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I'm creating a small online service that may eventually have some form of community, but it's currently at its very first steps. It allows you to create an account, and then create projects with those accounts that will show up on the front page for anyone to view.

My problem is that the current system is very prone to abuse. Even if I set up a limit of 5 projects, for example, an advertiser or other malicious user can simply create many more accounts to continue posting spam or unwanted content. I don't yet have the resources or ability to somehow prevent people from creating many accounts.

Here are some of the ideas I've been able to think of:

  • No front page, and users have to share their project links on their own via social networking, a blog, or something of that sort. (Obviously the least ideal solution.)
  • Shut down the account creation system automatically for some amount of time if too many accounts are being created in quick succession. (This would be a temporary measure until the site grows enough that this would be keeping out too many valid users. Still a less than perfect idea.)
  • Require manual confirmation by me (or another person I trust) before an account can be created. (Terrible experience for normal users.)

So, how can I stop abuse on my site, while still maintaining the highest user experience for regular users?

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One option you haven't listed yet is invitations. These were used in the early days of LiveJournal and Gmail (among others) to control growth; they're also used (though easily bypassed) for Stack Exchange private betas. With invitations, you grant your trusted users (define "trusted" in a way that makes sense on your site) the ability to invite other users. With this scheme your site grows organically but it's hard for someone to come in from the outside (what if I don't know any of your users?), so it's probably best to couple this with another option.

Another option is a probation period; anybody can create an account (as now), but you restrict access to the front page until some criterion is met. I don't know what that is on your site -- some measure of positive participation, ideally. Users on probation can create projects and share them via links, but they don't get the prime space on your site until they've done something useful -- or at least resisted an initial temptation to spam.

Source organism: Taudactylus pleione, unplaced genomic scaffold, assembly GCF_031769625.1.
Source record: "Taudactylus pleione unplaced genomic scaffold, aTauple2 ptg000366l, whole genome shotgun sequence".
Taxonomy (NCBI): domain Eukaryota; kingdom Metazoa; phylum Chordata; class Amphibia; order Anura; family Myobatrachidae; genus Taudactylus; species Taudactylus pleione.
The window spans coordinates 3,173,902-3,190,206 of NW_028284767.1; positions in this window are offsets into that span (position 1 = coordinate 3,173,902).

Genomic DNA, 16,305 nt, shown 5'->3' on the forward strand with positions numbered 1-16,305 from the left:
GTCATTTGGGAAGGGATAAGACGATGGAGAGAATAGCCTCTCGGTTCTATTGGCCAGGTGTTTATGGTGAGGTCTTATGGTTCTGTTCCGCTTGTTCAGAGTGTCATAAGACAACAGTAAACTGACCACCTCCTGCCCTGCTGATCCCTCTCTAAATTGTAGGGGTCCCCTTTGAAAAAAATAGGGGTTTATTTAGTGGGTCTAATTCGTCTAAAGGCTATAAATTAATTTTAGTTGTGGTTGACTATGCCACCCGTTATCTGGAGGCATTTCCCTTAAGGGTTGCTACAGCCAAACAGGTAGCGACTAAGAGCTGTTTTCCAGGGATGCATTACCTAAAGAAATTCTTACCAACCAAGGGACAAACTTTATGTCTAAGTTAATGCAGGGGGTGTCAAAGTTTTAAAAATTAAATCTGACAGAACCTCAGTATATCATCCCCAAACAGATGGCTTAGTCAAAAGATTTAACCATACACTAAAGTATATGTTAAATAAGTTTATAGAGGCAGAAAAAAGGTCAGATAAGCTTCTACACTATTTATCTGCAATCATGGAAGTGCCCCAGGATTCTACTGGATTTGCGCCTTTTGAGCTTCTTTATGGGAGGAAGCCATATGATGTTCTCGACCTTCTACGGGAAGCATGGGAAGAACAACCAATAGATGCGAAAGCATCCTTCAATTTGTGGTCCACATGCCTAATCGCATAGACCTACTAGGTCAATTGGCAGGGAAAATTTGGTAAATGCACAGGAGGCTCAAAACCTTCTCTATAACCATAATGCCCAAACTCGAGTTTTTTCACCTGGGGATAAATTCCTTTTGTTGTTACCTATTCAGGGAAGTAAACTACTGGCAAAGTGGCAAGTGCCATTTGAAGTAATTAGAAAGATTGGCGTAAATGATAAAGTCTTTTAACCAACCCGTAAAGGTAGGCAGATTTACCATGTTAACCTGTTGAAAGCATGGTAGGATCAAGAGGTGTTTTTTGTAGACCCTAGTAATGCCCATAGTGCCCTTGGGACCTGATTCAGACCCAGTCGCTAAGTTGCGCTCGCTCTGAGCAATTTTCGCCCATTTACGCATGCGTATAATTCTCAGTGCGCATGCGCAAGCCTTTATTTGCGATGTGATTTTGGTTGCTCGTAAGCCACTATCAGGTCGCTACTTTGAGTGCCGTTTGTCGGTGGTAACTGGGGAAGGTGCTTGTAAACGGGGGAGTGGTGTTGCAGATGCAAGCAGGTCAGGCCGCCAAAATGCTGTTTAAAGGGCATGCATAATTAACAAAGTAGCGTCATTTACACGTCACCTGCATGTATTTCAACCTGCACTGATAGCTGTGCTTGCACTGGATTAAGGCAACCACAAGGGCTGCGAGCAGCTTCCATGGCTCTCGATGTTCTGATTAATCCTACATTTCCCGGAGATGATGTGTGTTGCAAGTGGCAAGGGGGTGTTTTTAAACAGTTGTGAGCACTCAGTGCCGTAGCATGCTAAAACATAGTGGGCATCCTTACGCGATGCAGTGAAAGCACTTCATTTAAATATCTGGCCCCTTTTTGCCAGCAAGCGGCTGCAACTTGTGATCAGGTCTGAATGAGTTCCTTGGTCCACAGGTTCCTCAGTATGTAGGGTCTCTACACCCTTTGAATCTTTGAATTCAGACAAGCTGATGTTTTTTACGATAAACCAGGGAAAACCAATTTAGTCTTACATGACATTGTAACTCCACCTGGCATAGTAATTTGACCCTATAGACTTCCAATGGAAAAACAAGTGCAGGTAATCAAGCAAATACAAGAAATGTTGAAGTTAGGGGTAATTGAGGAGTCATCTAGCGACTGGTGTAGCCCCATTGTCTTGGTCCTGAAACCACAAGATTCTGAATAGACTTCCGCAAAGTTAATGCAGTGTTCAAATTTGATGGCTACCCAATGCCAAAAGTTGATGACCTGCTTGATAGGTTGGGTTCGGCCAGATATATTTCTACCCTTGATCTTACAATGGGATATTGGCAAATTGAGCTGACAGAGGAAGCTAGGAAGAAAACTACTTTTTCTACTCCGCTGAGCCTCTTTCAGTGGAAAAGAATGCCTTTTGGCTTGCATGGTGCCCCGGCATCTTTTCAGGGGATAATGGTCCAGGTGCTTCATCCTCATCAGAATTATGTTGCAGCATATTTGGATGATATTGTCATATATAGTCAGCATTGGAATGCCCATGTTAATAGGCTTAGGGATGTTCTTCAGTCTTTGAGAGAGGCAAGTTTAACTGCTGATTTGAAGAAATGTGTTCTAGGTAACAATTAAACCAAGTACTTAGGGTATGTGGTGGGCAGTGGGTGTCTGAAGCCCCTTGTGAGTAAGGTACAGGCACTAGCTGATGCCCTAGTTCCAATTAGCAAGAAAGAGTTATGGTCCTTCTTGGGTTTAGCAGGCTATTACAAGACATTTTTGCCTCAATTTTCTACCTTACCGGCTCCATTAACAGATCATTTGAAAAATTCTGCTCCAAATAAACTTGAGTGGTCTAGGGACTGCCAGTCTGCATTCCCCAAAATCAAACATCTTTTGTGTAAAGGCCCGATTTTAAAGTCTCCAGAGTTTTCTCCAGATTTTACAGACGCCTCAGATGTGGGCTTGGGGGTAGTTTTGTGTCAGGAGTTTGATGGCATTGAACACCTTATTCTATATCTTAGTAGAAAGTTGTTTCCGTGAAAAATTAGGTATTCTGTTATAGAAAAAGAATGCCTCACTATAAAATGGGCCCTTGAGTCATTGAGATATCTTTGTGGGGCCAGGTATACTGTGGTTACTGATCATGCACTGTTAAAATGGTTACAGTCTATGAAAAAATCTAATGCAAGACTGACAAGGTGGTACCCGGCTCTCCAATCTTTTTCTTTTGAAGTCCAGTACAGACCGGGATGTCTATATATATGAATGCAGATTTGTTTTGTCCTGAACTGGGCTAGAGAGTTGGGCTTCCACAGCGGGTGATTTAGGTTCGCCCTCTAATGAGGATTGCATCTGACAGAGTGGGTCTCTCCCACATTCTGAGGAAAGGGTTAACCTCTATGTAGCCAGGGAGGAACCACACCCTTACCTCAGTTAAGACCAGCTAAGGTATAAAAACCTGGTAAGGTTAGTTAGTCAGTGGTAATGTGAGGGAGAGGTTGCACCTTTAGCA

Another option is to set up a review system for the front page -- anybody can create projects and they'll be considered for the front page, but they won't be published there until a trusted human reviews them. Depending on the rate of new submissions and the number of reviewers you have (your trusted users, for instance), this could allow a path to the front page with a small but acceptable delay, without making users jump through hoops (as they'll see it).

Another option is to have two types of account, a free one that can post projects and share links, and a "premium" type that has access to the front page for a small fee. (It doesn't have to be a lot; $5/year would probably stop most of your spammers and trolls.) Tiered accounts are not uncommon these days. Doing this has both technical and social challenges; you need to set up a payment scheme, and lots of people don't like paying any fee to use services on the Internet. So I would advise against this for a small, growing community unless all else fails, but it's an option. (As you get larger and need to pay for infrastructure, charging money makes more sense in the eyes of the public. Some people will still gripe, but "I have to pay for the servers" is a sound explanation.)

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One option that is commonly overlooked is cross reviewing. I managed a website that did something similar to this, and I managed the system with massive success like this.

User #1 needs to post a project.

User #1 writes the project, and then posts it.

For the post to submit, User #1 must verify that five other posts are not spam advertisements.

After reviewing, the project is submitted to the public.

User #2 now writes a different project.

She posts it and is asked to review five other projects.

She flags the spam, but doesn't flag actual projects like User #1's project.

After a project received a certain amount of spam flags, it would be taken down, and the author could send an appeal to get it put back up if needed.

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    How do you mitigate against robo-reviews? ("Yeah sure, whatever, I need to do five of these to get my stuff out there, right?") – Monica Cellio Sep 16 '14 at 20:03

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